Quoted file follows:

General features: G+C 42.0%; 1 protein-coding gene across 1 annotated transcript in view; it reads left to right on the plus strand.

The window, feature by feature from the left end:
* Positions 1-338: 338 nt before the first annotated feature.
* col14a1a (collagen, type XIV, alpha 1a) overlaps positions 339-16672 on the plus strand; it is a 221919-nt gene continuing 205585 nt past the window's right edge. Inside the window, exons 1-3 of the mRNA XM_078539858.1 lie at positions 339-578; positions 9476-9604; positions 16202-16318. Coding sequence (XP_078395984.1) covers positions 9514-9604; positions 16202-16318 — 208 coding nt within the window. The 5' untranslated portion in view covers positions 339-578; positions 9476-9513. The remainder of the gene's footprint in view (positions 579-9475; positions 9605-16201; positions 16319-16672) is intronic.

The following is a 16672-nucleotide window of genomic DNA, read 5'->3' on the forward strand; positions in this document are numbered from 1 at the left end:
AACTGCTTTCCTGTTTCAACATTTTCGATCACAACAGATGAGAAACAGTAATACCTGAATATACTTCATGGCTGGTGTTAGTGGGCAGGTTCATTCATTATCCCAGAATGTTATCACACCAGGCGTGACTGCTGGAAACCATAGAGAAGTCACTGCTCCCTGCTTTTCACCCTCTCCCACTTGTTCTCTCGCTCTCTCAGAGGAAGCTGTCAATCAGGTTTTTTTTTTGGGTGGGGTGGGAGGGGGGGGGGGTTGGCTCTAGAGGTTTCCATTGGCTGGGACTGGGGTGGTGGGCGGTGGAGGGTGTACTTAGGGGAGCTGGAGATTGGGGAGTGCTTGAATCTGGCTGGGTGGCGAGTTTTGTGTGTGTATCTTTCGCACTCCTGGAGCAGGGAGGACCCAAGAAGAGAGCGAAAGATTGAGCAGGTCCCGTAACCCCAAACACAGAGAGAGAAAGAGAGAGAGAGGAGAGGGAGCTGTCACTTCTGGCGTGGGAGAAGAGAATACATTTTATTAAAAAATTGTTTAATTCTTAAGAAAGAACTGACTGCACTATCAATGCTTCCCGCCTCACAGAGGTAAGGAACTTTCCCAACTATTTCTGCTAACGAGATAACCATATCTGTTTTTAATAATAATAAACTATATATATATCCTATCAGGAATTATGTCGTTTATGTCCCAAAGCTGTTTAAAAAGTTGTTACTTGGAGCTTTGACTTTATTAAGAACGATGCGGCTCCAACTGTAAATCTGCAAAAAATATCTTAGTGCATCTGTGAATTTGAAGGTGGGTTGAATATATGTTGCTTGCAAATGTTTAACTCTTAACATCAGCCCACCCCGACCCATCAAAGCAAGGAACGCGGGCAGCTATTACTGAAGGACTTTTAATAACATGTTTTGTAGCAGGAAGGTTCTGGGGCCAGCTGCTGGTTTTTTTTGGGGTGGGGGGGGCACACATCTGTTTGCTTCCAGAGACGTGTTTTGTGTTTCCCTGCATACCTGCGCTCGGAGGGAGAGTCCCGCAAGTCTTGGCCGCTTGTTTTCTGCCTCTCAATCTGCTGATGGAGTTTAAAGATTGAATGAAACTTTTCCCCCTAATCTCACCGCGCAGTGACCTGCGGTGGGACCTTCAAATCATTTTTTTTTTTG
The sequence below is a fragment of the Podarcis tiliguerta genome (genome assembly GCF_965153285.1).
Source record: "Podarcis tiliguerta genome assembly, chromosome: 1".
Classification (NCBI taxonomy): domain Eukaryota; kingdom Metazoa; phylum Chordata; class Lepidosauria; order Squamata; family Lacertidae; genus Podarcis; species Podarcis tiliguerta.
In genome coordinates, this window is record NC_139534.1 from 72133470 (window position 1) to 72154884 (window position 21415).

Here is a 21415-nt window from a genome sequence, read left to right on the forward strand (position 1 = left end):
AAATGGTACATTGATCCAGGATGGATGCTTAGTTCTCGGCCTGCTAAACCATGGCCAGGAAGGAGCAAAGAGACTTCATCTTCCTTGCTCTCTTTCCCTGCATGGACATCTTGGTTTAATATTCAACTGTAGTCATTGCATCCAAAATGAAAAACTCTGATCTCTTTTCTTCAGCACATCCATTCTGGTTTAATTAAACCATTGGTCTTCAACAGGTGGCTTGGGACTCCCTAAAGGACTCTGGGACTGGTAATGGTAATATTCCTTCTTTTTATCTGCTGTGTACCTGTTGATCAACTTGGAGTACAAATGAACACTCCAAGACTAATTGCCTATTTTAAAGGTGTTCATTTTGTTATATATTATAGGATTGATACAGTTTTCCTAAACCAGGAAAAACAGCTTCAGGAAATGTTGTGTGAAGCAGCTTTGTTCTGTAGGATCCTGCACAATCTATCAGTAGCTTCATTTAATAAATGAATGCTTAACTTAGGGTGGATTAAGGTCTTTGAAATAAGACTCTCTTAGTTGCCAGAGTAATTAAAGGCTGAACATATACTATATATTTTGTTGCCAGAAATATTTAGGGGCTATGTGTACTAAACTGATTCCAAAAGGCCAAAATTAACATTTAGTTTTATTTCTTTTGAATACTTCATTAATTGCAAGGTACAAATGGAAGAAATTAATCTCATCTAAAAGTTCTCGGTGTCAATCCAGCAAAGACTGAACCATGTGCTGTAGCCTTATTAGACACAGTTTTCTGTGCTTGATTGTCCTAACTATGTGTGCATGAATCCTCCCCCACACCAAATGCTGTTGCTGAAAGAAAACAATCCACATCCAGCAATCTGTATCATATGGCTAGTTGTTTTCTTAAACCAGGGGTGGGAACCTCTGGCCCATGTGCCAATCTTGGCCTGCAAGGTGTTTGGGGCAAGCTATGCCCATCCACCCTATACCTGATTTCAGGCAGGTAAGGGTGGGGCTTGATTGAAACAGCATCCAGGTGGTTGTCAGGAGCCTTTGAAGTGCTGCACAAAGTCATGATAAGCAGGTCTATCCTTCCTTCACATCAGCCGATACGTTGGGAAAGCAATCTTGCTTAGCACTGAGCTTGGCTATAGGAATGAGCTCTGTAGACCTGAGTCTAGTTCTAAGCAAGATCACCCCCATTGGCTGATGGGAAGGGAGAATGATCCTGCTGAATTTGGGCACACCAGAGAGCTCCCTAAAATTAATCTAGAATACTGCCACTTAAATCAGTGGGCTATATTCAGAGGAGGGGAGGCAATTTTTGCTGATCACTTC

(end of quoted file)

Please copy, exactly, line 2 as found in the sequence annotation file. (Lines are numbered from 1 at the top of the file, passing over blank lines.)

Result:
The window, feature by feature from the left end: